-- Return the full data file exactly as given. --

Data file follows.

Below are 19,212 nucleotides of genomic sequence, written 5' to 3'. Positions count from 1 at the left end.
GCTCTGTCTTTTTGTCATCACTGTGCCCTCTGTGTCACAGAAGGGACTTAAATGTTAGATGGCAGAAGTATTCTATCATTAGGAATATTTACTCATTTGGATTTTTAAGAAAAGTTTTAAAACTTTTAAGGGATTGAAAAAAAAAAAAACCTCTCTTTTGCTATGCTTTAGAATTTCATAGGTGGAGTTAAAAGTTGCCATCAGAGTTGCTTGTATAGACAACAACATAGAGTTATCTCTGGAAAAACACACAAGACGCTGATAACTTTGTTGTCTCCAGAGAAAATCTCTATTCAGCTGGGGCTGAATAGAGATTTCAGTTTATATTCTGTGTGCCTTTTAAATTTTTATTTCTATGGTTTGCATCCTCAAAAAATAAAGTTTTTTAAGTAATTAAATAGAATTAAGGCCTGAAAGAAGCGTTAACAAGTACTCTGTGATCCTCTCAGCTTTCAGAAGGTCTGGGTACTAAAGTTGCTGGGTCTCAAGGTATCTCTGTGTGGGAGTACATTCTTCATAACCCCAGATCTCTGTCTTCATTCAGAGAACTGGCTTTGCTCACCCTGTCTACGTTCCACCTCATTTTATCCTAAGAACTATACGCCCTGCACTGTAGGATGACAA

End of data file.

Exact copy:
Below are 19,212 nucleotides of genomic sequence, written 5' to 3'. Positions count from 1 at the left end.
GCTCTGTCTTTTTGTCATCACTGTGCCCTCTGTGTCACAGAAGGGACTTAAATGTTAGATGGCAGAAGTATTCTATCATTAGGAATATTTACTCATTTGGATTTTTAAGAAAAGTTTTAAAACTTTTAAGGGATTGAAAAAAAAAAAAACCTCTCTTTTGCTATGCTTTAGAATTTCATAGGTGGAGTTAAAAGTTGCCATCAGAGTTGCTTGTATAGACAACAACATAGAGTTATCTCTGGAAAAACACACAAGACGCTGATAACTTTGTTGTCTCCAGAGAAAATCTCTATTCAGCTGGGGCTGAATAGAGATTTCAGTTTATATTCTGTGTGCCTTTTAAATTTTTATTTCTATGGTTTGCATCCTCAAAAAATAAAGTTTTTTAAGTAATTAAATAGAATTAAGGCCTGAAAGAAGCGTTAACAAGTACTCTGTGATCCTCTCAGCTTTCAGAAGGTCTGGGTACTAAAGTTGCTGGGTCTCAAGGTATCTCTGTGTGGGAGTACATTCTTCATAACCCCAGATCTCTGTCTTCATTCAGAGAACTGGCTTTGCTCACCCTGTCTACGTTCCACCTCATTTTATCCTAAGAACTATACGCCCTGCACTGTAGGATGACAA